As a metaphorical schema, homosocial desire illustrates the way that political resistance must be coded and reconstructed in order to operate within an environment of colonial oppression. This reformulation of sexual and political desire ultimately indicates new possibilities for the reformulation of social structures like gender, sexuality, nationality, and race. This exploration of the potential in social aggressions and covert attractions is amplified in the Cyclops episode, where the usefulness of argument (without a productive conclusion) is dramatized in an environment of masculine performance, rather than homoerotic discretion.

The Cyclops episode sets up a very clear juxtaposition between the moderate international rationalism of Bloom and the cartoonish investment in “authentic” manifestations of Irish culture proposed by the Gaelic revivalists. The citizen is a parody of the historical figure Michael Cusack, the founder of the Gaelic Athletic Association. The parodic description of the citizen borrows from the language of the sorts of Irish Legend that the Gaelic revival aimed to reinvigorate in a colonial context:

the figure… was that of a broad shouldered deepchested stronglimbed frankeyed redhaired freelyfreckled shaggybearded widemouthed largenosed longheaded deepvoiced barekneed brawnyhanded hairylegged ruddyfaced sinewyarmed hero. (243)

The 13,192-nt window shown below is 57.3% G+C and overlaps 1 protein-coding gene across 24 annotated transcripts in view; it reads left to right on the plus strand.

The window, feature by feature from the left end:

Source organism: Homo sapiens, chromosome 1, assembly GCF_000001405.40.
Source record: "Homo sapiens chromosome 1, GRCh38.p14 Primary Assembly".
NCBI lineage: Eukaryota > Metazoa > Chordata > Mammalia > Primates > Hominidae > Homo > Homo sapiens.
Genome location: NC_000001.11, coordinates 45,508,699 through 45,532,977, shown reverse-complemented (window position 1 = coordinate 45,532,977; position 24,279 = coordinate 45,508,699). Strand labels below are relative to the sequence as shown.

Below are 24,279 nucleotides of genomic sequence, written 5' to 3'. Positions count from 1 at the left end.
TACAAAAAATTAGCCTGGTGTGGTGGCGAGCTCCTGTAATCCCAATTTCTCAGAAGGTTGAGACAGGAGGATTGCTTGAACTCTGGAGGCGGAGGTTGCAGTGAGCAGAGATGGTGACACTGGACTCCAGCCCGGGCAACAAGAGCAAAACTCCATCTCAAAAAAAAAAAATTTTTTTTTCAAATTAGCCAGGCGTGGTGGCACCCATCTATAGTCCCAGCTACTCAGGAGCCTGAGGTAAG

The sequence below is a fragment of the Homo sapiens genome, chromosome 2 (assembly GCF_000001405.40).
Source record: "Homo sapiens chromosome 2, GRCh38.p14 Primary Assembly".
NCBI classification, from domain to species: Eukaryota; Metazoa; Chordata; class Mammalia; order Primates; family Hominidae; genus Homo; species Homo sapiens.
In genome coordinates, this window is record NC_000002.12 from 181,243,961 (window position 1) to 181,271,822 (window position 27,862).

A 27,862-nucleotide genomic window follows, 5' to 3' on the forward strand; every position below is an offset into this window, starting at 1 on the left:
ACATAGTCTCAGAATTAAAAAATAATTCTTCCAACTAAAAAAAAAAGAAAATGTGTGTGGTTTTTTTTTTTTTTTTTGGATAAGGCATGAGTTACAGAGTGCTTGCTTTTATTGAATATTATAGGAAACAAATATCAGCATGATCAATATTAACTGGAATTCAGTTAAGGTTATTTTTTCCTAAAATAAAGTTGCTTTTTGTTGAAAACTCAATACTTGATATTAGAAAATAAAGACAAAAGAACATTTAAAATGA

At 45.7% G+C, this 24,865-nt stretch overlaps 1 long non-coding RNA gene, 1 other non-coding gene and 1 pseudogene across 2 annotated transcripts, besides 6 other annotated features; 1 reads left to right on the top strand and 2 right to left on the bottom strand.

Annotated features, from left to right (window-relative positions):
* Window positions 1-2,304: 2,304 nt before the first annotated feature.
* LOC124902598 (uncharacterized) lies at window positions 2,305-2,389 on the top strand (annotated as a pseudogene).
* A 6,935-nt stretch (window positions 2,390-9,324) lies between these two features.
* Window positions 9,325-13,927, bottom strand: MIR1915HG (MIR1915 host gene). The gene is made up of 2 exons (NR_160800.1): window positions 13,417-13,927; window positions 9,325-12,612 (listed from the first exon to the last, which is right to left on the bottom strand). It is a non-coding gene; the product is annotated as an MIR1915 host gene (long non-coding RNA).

The brute masculinity of the citizen is aggravated into hostility by Bloom, “the prudent member” who is feminized by his refusal of alcohol, his ethnic difference, and his “flaccid” acceptance of his wife’s affair. Blooms emphasis on the rational disgusts the citizen. The body, rather than the mind, is crucial in his project to masculinize and invigorate Irish nationalism through athletic performances of legendary Irish sport. Valente argues that the “strategic connection” that the citizen imagines between martial and athletic skill lies “in the symbolic equivalence of martial and athletic endeavors as competitive mechanisms for asserting and reproducing a certain fantasy of masculinity” rather than effective modes of resistance (113). This type of equivalence reproduces “masculinity as strength, as energy, as brute mastery” (113). Meanwhile, Bloom operates in the episode “as standard bearer for the spiritual and cerebral component of Irish manhood” which the citizen dismisses flatly as a femininity (113). In this way, the episode dramatizes a transgender negotiation of homosocial masculinity, which relies on the ambiguity of gender as a social construction separate from naturalized understandings of sex. The group can subsequently explore aggressions that are organized around gender without ever dislocating their power by incorporating women into the social formation. The masculine sensibility of the citizen is allowed to engage in conflict with feminine Bloom, without compromising discourses of purity and sensibility associated with “natural” women. Although the dynamic of this homosocial group is antagonistically arranged around masculinity and femininity, the male body is nonetheless the conduit for the process of understanding gender in the context of colonial power.